Sidgwick's Philosophical Intuitions

Authors
Anthony Skelton
University of Western Ontario
Abstract
Sidgwick famously claimed that an argument in favour of utilitarianism might be provided by demonstrating that a set of defensible philosophical intuitions undergird it. This paper focuses on those philosophical intuitions. It aims to show which specific intuitions Sidgwick endorsed, and to shed light on their mutual connections. It argues against many rival interpretations that Sidgwick maintained that six philosophical intuitions constitute the self-evident grounds for utilitarianism, and that those intuitions appear to be specifications of a negative principle of universalization (according to which differential treatments must be based on reasonable grounds alone). In addition, this paper attempts to show how the intuitions function in the overall argument for utilitarianism. The suggestion is that the intuitions are the main positive part of the argument for the view, which includes Sidgwick's rejection of common-sense morality and its philosophical counterpart, dogmatic intuitionism. The paper concludes by arguing that some of Sidgwick's intuitions fail to meet the conditions for self-evidence which Sidgwick himself established and applied to the rules of common-sense morality.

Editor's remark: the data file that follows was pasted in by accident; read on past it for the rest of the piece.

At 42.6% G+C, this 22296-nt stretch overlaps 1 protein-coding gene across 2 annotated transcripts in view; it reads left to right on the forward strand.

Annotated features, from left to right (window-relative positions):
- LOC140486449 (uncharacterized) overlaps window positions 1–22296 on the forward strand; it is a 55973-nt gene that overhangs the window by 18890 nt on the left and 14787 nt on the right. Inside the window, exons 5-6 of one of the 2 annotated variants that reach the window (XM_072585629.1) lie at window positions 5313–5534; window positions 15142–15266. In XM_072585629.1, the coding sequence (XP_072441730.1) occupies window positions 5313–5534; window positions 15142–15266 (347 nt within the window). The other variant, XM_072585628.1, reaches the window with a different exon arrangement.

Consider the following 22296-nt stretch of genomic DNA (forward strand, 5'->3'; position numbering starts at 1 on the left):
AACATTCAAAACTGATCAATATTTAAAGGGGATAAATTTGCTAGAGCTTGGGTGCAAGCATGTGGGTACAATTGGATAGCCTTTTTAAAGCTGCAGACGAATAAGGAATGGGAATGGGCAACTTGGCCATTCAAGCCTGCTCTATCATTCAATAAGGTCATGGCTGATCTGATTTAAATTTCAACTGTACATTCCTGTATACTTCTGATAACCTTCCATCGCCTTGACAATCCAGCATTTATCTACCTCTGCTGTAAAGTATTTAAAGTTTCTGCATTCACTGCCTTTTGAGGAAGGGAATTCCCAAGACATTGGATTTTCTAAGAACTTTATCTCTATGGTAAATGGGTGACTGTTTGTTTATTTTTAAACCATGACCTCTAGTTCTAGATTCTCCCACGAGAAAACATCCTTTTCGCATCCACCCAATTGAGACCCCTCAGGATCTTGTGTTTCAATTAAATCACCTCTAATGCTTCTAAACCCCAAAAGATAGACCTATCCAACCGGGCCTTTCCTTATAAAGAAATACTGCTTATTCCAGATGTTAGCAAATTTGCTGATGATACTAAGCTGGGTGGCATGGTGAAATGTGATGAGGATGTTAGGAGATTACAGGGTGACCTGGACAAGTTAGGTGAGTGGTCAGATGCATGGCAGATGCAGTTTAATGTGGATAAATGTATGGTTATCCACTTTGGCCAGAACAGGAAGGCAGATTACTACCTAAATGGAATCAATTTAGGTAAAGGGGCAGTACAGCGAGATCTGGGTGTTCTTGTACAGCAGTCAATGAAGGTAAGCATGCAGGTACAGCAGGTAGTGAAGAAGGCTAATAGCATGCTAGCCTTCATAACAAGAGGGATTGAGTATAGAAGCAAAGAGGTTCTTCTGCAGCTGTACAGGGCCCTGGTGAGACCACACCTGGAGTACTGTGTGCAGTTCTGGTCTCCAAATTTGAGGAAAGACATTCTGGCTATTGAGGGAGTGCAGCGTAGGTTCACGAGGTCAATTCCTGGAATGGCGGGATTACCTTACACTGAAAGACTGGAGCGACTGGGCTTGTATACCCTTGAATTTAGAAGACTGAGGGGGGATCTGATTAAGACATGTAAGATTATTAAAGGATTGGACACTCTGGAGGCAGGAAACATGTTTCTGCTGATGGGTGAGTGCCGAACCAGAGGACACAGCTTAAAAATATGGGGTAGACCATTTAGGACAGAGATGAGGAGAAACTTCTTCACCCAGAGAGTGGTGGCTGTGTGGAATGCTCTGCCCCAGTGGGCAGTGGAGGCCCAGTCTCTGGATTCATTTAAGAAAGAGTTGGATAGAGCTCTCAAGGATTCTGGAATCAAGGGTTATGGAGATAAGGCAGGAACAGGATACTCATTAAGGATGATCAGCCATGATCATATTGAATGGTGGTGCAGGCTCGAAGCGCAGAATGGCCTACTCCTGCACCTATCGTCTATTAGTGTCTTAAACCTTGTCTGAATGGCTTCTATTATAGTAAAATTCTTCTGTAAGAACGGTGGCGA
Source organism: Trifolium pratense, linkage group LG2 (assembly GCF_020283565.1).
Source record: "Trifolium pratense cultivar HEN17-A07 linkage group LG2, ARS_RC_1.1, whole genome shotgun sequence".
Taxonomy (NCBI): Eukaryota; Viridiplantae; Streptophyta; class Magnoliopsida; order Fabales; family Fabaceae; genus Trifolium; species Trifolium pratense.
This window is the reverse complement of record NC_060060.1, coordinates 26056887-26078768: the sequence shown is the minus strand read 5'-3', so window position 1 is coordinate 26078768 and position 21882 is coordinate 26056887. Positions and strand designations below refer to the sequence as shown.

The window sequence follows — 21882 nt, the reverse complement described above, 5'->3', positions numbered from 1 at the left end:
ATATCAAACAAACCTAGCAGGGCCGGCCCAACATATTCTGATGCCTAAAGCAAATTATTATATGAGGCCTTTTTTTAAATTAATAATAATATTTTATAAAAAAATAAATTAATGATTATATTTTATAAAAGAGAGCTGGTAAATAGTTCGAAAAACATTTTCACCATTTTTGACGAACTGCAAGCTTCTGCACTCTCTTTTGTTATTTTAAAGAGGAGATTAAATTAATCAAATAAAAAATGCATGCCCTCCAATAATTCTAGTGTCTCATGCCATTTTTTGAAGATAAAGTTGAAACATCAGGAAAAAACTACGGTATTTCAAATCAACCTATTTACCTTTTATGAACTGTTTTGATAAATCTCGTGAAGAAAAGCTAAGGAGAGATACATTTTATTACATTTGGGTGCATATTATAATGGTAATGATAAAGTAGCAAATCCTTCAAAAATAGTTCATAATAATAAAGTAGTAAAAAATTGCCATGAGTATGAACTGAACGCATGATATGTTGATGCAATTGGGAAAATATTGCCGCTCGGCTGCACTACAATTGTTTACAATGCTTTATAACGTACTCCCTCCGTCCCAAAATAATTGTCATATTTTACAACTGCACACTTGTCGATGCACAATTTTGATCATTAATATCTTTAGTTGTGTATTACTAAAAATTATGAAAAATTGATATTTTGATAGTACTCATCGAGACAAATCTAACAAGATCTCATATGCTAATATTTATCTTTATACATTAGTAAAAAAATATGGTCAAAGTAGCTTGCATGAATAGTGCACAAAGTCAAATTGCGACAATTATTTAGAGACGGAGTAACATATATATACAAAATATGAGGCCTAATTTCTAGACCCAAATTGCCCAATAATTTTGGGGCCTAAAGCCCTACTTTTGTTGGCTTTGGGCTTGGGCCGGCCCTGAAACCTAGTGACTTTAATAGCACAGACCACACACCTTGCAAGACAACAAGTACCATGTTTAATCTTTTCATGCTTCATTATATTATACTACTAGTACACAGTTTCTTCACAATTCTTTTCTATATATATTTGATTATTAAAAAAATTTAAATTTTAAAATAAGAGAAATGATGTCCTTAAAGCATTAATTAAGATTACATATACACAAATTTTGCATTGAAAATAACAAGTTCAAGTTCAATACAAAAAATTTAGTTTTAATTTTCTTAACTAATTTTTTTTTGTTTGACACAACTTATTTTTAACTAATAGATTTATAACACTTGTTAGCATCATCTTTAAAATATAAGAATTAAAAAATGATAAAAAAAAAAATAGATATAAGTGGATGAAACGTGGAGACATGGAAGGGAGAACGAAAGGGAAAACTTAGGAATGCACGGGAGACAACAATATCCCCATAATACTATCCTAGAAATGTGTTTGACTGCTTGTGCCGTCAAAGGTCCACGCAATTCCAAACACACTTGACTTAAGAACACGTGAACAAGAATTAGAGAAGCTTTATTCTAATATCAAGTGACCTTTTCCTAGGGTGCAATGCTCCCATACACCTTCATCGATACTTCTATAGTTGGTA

Keywords Henry Sidgwick  Intuitionism  Axioms
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Intuition and Emotion.Jonathan Dancy - 2014 - Ethics 124 (4):787-812.
Sidgwick on Pleasure.Robert Shaver - 2016 - Ethics 126 (4):901-928.
Sidgwick's Axioms and Consequentialism.Robert Shaver - 2014 - Philosophical Review 123 (2):173-204.

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